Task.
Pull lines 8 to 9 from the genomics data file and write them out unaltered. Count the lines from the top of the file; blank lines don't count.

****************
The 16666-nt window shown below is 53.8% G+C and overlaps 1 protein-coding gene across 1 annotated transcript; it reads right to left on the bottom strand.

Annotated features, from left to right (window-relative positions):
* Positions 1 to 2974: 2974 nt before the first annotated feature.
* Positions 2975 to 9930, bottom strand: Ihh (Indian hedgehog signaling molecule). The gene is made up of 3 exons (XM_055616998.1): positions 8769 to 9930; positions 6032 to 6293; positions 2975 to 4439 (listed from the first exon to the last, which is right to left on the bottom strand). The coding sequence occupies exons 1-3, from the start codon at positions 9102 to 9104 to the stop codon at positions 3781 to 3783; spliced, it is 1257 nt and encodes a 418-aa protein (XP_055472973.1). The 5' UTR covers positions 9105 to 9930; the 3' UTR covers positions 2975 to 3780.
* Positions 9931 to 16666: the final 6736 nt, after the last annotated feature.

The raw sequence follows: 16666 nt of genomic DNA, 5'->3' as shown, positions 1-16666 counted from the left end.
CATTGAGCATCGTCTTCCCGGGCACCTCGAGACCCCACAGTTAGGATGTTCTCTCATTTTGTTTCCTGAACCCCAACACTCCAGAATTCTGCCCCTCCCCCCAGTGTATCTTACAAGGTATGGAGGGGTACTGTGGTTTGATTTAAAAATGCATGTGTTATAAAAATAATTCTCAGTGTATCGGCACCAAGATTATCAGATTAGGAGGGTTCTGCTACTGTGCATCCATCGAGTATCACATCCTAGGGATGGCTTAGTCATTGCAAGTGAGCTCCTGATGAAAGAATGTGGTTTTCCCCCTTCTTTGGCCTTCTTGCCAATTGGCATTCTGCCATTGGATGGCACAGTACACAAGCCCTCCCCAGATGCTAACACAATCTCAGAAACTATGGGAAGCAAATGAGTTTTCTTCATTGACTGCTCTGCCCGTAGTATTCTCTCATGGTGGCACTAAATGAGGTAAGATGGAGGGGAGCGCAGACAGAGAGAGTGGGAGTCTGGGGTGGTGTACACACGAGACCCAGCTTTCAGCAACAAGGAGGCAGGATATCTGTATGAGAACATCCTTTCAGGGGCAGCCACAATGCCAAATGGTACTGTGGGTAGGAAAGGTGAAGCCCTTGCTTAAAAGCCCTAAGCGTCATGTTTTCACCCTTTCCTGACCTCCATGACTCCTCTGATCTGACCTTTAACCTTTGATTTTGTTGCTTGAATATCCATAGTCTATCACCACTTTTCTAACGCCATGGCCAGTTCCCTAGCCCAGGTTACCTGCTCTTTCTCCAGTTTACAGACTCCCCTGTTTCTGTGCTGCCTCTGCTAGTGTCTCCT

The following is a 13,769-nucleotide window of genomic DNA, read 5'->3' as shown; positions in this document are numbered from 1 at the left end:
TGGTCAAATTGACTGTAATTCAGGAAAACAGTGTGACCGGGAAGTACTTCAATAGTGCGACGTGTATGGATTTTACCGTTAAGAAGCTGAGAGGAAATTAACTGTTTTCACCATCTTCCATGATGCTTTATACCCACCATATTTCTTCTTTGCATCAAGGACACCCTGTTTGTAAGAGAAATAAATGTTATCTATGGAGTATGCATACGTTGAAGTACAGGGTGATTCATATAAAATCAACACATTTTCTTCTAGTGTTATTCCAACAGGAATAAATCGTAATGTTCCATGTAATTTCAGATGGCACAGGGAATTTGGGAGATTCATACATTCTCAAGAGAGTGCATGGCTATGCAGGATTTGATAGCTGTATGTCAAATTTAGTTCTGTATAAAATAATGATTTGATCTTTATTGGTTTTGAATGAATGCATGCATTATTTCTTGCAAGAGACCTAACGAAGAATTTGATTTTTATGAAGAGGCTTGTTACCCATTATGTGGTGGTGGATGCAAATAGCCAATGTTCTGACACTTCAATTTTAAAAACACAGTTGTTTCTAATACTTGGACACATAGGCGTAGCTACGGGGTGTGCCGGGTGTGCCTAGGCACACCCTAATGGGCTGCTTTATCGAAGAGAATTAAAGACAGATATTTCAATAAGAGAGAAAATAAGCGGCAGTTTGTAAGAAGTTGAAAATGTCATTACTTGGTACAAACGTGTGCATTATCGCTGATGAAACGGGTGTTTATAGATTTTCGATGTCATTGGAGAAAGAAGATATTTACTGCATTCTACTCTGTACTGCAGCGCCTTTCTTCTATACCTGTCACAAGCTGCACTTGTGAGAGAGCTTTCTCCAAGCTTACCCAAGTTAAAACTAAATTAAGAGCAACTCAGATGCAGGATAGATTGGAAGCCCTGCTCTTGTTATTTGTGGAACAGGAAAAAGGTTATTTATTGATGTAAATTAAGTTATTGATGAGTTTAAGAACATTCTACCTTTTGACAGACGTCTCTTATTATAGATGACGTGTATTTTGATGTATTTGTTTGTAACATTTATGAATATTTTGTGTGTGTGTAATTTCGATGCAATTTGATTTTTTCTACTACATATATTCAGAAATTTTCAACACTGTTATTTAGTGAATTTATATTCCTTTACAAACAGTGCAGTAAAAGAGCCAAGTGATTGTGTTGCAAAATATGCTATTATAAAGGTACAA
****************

The following is a 13,769-nucleotide window of genomic DNA, read 5'->3' as shown; positions in this document are numbered from 1 at the left end:
TGGTCAAATTGACTGTAATTCAGGAAAACAGTGTGACCGGGAAGTACTTCAATAGTGCGACGTGTATGGATTTTACCGTTAAGAAGCTGAGAGGAAATTAACTGTTTTCACCATCTTCCATGATGCTTTATACCCACCATATTTCTTCTTTGCATCAAGGACACCCTGTTTGTAAGAGAAATAAATGTTATCTATGGAGTATGCATACGTTGAAGTACAGGGTGATTCATATAAAATCAACACATTTTCTTCTAGTGTTATTCCAACAGGAATAAATCGTAATGTTCCATGTAATTTCAGATGGCACAGGGAATTTGGGAGATTCATACATTCTCAAGAGAGTGCATGGCTATGCAGGATTTGATAGCTGTATGTCAAATTTAGTTCTGTATAAAATAATGATTTGATCTTTATTGGTTTTGAATGAATGCATGCATTATTTCTTGCAAGAGACCTAACGAAGAATTTGATTTTTATGAAGAGGCTTGTTACCCATTATGTGGTGGTGGATGCAAATAGCCAATGTTCTGACACTTCAATTTTAAAAACACAGTTGTTTCTAATACTTGGACACATAGGCGTAGCTACGGGGTGTGCCGGGTGTGCCTAGGCACACCCTAATGGGCTGCTTTATCGAAGAGAATTAAAGACAGATATTTCAATAAGAGAGAAAATAAGCGGCAGTTTGTAAGAAGTTGAAAATGTCATTACTTGGTACAAACGTGTGCATTATCGCTGATGAAACGGGTGTTTATAGATTTTCGATGTCATTGGAGAAAGAAGATATTTACTGCATTCTACTCTGTACTGCAGCGCCTTTCTTCTATACCTGTCACAAGCTGCACTTGTGAGAGAGCTTTCTCCAAGCTTACCCAAGTTAAAACTAAATTAAGAGCAACTCAGATGCAGGATAGATTGGAAGCCCTGCTCTTGTTATTTGTGGAACAGGAAAAAGGTTATTTATTGATGTAAATTAAGTTATTGATGAGTTTAAGAACATTCTACCTTTTGACAGACGTCTCTTATTATAGATGACGTGTATTTTGATGTATTTGTTTGTAACATTTATGAATATTTTGTGTGTGTGTAATTTCGATGCAATTTGATTTTTTCTACTACATATATTCAGAAATTTTCAACACTGTTATTTAGTGAATTTATATTCCTTTACAAACAGTGCAGTAAAAGAGCCAAGTGATTGTGTTGCAAAATATGCTATTATAAAGGTACAA